You’ve probably heard of Phishing before, where scammers send convincing or not so convincing emails geared towards stealing your money or data. Well now you have to worry about text message scams ontop of regular phishing and phone call scams.
What is it
Smishing is a text message based scam similar to a email phishing scam. One of the most common examples is receiving a tracking code with a link to set up your delivery preferences that will lead you to a fake website requiring you to enter in your information. There might be a phony “free reward” which will need your credit card info in order to ship it to you. If you follow through you might end up being charged hundreds of dollars. They could also pretend to be your bank or another legitimate organization asking you to confirm information and end up giving you a nasty virus or steal your info.
The biggest danger about this type of scam is that it’s not what you typically would expect from a scam so a lot of people are in danger of falling for it. It might grow to be a lot more common with these scammers looking for more ways to trick people they think won’t be as skeptical about a text as they would an email.
How to avoid the dangers
While a lot of email providers have spam filters that help filter most of this junk out, sms doesn’t really have that built in. Which means that you have to keep a vigilant eye out for texts that could be spam. If you ordered something from amazon or an online provider and haven’t subscribed to receive text messages you should probably be cautious if you suddenly receive one. Or if you are and suddenly get one from a new number you don’t recognize, that could also be a scam.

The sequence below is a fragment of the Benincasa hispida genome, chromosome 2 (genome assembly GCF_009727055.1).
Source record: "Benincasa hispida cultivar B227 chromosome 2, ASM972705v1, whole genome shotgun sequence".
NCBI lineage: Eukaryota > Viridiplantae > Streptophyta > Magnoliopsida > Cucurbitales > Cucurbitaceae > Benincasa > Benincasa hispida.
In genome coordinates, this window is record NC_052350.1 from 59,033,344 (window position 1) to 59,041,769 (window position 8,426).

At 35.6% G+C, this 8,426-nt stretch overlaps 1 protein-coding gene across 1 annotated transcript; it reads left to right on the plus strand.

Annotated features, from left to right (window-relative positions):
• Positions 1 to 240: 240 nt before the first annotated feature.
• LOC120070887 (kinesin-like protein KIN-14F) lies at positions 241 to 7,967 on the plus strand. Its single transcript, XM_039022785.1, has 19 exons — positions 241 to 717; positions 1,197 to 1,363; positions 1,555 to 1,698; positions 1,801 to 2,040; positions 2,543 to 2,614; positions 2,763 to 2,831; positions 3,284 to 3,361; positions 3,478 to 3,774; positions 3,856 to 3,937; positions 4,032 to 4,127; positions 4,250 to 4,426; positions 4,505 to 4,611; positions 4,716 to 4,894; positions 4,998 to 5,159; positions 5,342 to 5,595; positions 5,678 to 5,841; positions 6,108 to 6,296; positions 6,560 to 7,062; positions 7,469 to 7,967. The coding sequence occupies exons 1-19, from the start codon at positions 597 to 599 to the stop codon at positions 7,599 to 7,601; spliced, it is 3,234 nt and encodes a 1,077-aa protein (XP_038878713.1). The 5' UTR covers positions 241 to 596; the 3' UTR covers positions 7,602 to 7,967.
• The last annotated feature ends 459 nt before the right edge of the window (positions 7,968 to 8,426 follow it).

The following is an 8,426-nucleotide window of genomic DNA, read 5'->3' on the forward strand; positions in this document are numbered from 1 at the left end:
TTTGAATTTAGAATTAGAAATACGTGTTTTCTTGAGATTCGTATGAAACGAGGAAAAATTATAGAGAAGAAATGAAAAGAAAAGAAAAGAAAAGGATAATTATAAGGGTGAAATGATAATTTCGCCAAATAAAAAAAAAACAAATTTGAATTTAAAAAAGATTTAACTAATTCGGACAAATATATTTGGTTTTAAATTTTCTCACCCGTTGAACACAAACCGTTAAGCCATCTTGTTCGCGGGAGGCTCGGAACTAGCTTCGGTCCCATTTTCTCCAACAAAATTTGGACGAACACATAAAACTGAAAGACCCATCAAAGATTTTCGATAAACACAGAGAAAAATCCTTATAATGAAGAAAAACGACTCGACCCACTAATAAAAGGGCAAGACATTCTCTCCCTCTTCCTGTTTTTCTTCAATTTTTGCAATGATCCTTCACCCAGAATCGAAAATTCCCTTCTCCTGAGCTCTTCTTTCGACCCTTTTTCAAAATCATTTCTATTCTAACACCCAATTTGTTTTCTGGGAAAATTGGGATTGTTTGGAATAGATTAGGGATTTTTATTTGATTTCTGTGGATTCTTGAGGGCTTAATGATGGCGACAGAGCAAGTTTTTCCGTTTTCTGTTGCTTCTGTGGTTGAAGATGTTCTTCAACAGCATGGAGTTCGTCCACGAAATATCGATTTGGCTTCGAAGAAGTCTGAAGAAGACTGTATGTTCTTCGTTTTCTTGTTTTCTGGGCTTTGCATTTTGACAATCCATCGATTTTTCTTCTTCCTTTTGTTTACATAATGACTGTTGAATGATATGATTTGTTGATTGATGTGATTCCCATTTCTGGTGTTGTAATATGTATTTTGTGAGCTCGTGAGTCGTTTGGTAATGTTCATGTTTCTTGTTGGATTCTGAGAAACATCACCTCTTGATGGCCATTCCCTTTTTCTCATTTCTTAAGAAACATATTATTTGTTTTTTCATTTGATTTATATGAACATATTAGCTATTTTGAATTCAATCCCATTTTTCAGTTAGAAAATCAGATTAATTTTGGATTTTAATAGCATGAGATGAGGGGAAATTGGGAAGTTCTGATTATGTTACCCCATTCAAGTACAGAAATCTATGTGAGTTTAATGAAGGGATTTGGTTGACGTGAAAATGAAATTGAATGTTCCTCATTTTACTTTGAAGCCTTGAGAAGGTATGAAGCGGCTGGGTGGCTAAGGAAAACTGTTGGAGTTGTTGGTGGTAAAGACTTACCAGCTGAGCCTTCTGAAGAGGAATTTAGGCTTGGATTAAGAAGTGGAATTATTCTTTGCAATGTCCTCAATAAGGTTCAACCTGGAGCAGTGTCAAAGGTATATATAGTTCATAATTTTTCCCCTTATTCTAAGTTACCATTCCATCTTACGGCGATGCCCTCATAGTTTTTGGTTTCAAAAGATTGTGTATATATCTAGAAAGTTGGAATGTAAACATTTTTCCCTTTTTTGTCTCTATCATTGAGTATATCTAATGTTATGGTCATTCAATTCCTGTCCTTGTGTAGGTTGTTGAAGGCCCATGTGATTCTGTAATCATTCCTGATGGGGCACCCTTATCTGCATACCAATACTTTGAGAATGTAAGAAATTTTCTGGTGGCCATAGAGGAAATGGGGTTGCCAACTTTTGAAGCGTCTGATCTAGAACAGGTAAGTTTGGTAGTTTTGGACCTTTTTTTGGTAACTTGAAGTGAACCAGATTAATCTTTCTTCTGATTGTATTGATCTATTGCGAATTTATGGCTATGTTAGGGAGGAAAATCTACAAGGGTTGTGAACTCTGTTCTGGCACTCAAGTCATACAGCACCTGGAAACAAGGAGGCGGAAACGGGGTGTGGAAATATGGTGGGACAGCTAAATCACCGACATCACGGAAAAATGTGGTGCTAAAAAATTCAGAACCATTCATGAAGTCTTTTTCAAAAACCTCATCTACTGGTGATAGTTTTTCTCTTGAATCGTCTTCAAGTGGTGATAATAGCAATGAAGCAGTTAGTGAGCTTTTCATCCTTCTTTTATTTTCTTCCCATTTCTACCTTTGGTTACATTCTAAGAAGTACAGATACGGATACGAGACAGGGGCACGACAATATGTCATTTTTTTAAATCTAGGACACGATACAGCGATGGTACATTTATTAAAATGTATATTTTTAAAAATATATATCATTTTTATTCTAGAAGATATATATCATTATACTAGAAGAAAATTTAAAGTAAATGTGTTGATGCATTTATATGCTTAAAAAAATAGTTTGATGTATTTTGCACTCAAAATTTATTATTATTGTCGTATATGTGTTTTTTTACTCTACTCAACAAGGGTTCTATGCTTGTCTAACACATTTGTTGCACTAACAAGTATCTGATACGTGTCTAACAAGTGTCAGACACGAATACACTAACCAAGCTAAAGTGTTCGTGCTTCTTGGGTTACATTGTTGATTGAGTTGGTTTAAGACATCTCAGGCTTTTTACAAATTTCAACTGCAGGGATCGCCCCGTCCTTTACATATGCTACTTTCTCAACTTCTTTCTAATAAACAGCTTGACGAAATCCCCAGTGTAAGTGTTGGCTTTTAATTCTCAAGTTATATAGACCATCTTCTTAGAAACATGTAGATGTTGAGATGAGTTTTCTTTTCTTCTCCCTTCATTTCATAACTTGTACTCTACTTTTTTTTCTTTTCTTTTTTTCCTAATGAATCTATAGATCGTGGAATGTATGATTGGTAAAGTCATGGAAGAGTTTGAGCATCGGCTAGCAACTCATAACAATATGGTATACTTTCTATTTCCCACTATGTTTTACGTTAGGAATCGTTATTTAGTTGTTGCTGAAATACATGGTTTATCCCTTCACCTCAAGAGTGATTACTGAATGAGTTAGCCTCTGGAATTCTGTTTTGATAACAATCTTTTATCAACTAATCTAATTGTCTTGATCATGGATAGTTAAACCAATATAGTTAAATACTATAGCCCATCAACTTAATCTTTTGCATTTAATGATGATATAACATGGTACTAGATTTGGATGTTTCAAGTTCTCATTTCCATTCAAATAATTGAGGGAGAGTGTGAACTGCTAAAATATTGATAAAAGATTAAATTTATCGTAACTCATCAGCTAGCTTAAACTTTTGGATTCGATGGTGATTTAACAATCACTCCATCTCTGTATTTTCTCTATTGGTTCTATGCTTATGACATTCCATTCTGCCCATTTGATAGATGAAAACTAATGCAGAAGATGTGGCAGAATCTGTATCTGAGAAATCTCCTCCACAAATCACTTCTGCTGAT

Similarly to email scams you should avoid clicking links in text messages you’re unsure of. It’s better to air on the side of caution when it comes to these things so if you have any doubts you should type in the official website and confirm the message you were sent. You should also never respond with sensitive information if you are sent a stance text claiming to be from a legitimate source if you are not expecting them. For example claiming to be a family member with a new phone asking you for sensitive information, or claiming to be a business and asking for a credit card number to confirm your ID.
Don’t trust texts, emails, or calls claiming to have a free reward for you but need a credit card information. As well as download links to software you did not request directly.
Android and Apple have applications available that can help you block out a lot of these spammy calls and messages. They usually have a blacklist of known scam numbers and will automatically filter them out. But if you’d rather not install one of these apps you can always manually block the numbers so you won’t receive more calls or messages from them.
There are a lot of dangers out there, and scammers are only going to get more creative as we begin cracking down on them. So it is important to stay informed on the latest news and methods to keep yourself safe.